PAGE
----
Sunday, March 10, 2013


Extra Jobs after We Bought and Moved to Grandpa's Farm

Daddy may not have had a years long plan in his head, but to me, it almost seemed that way.   We no sooner moved in until he was cleaning up around the square rock house and building the new roof on it.  Of course, there were always the daily chores, bringing cows from the pasture, grinding feed for the cattle, milking, gathering eggs, weekly laundry and making sure we had water.

After the Rock house roof was finished, the two roomer, extending from the east end of the house porch was moved to begin the new barn.  Farm work was never ending, so buildings and repairs sometimes waited weeks or months...years.  But they were never forgotten.  Grandpa kept his fences in good shape.  During his years there he walked the fences every Sunday after breakfast.  He carried pliers, a hammer and pocket of staples to repair as he went or remember some place to make major repairs during the week.  But as he aged, the fences kept aging also.  I think the first fence project was across the entire north side of the farm.  It was a half mile long, from the west end at the road separating our land from Albert Miller's farm.  It ended when it reached Hiram White's place on the east.  The back fence was a mile long, running from that northeast corner by Hiram's to the river bank on the south.  That installment took a long time.

The Orchard had been planted and required upkeep.  When the trees began bearing fruit, it had to be gathered, preserved or sold.  All the family: aunts, uncles, grandparents had free access.  One year our dear friends, Sylvia and Percy Ryan from Ryan, Oklahoma came with their children.  They were our ages.  We always had lots of fun together.  They are Albert Lee, Clarissa, Judy and Euleen.  Percy had tin cans with lids and the sealer.  Daddy had arranged for big black cast iron boiling kettles from among the family.  One had lye water for eating the skin off the peaches.  Then a kettle of cold soda water to kill the lye.  They had made bushel size chicken wire baskets for dipping the fruit into the kettles into the water with the front-end loader on our Ford Tractor.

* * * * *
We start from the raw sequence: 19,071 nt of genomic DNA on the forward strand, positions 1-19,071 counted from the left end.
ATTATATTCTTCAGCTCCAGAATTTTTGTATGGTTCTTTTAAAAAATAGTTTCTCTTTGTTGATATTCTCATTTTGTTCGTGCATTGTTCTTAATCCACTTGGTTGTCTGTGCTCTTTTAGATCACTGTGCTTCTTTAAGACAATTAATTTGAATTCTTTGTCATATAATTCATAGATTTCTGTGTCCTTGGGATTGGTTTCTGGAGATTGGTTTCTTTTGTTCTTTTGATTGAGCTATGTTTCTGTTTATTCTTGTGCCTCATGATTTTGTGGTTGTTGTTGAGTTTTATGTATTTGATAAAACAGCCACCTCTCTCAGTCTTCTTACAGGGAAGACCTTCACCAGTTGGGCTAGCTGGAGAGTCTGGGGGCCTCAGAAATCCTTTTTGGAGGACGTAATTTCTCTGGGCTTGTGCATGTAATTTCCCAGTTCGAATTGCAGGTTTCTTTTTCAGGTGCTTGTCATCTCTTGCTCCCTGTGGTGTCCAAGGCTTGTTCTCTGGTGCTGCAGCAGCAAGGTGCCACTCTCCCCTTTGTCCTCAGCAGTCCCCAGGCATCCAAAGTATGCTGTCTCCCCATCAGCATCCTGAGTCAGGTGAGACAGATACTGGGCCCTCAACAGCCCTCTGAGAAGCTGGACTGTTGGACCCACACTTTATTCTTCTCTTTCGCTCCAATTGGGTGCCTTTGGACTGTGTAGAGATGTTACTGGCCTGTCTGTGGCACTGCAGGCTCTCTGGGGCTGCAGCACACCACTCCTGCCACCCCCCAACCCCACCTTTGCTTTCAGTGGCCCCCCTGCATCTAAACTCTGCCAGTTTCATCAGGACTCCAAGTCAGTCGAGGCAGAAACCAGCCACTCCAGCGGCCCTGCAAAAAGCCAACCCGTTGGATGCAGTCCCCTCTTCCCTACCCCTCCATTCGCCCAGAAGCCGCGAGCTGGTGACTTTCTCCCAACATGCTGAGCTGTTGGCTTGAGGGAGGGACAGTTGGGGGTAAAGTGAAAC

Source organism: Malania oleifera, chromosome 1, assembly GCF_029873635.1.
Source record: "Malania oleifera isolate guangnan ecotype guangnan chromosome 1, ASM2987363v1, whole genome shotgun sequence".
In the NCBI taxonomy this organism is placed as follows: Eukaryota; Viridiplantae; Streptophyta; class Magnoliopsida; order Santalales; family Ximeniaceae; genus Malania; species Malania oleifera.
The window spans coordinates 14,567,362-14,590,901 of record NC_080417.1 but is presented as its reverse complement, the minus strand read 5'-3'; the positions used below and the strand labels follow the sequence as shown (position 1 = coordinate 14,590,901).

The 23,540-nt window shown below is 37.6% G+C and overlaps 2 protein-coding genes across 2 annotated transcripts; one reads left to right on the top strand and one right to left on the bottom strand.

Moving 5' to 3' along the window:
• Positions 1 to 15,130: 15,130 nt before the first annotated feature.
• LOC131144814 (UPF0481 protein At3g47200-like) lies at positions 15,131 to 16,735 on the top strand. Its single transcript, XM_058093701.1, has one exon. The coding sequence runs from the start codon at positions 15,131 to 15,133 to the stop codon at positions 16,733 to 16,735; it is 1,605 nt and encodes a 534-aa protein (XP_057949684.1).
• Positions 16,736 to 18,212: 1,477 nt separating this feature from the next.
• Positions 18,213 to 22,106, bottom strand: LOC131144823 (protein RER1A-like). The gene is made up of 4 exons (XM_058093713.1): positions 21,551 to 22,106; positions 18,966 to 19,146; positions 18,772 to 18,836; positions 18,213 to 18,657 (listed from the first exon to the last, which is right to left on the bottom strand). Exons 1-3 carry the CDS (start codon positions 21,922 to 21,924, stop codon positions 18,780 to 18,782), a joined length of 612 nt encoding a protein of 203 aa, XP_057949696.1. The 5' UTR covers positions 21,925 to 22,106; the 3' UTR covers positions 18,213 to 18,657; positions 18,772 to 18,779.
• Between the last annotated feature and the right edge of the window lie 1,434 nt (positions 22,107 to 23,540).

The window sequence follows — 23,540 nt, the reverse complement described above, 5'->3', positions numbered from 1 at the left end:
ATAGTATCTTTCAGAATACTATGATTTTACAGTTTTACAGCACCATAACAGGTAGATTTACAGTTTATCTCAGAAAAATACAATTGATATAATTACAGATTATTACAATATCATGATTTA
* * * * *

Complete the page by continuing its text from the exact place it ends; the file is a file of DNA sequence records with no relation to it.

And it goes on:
Mother worked in the kitchen making sugar syrup for pouring into the cans filled with peaches.  And she prepared meals for the work force of twelve hungry workers.  Sylvia worked under a shade tree at a table near the pealing and cooling process.  She supervised us eight children, some almost teens.  You see their names above and we were Carlton, Donnie, Pallie and Linda Kay.  Our jobs were to cut the peaches off the seeds, called stones.  We cut them into wedges.  Some of us filled the cans.  Some of the older ones helped Sylvia put on the tops and turn the crank that set the lids.  Then they were given back to Daddy and Percy to boil them in the big kettles until they had sealed.

It was a wonderful time.  The work continued about a week.  As we cut the fresh, tree ripened peaches to go into the cans, the juice ran down our arms and dripped off our elbows.  Often we could lick it off and Oh that juice was so good.  Doing that work in the hot summer time under that old shade tree, we didn't need sugar syrup on our peaches.  The taste and joy and fun continue in my mind to this day.


  1. I would love to have one of those good, sweet, juicy, fresh peaches right now. And remember drying all the peaches and apricots, then during the Winters, adding water and cooking them "down" and making the best Jam or candy, depending how long you cooked them, you ever have eaten!! Oh, the memories to cherish

  2. I wonder why we didn't put peaches up in cans more than that one time. I also wonder if we had enough to last more than a year. I remember them on the shelves in the rock house.

  3. I just had no idea that a person could have tin cans with lids and a sealer...I always thought of that as a factory owned thing. Why didn't you use glass jars? Were tin cans cheaper or maybe the peaches lasted longer?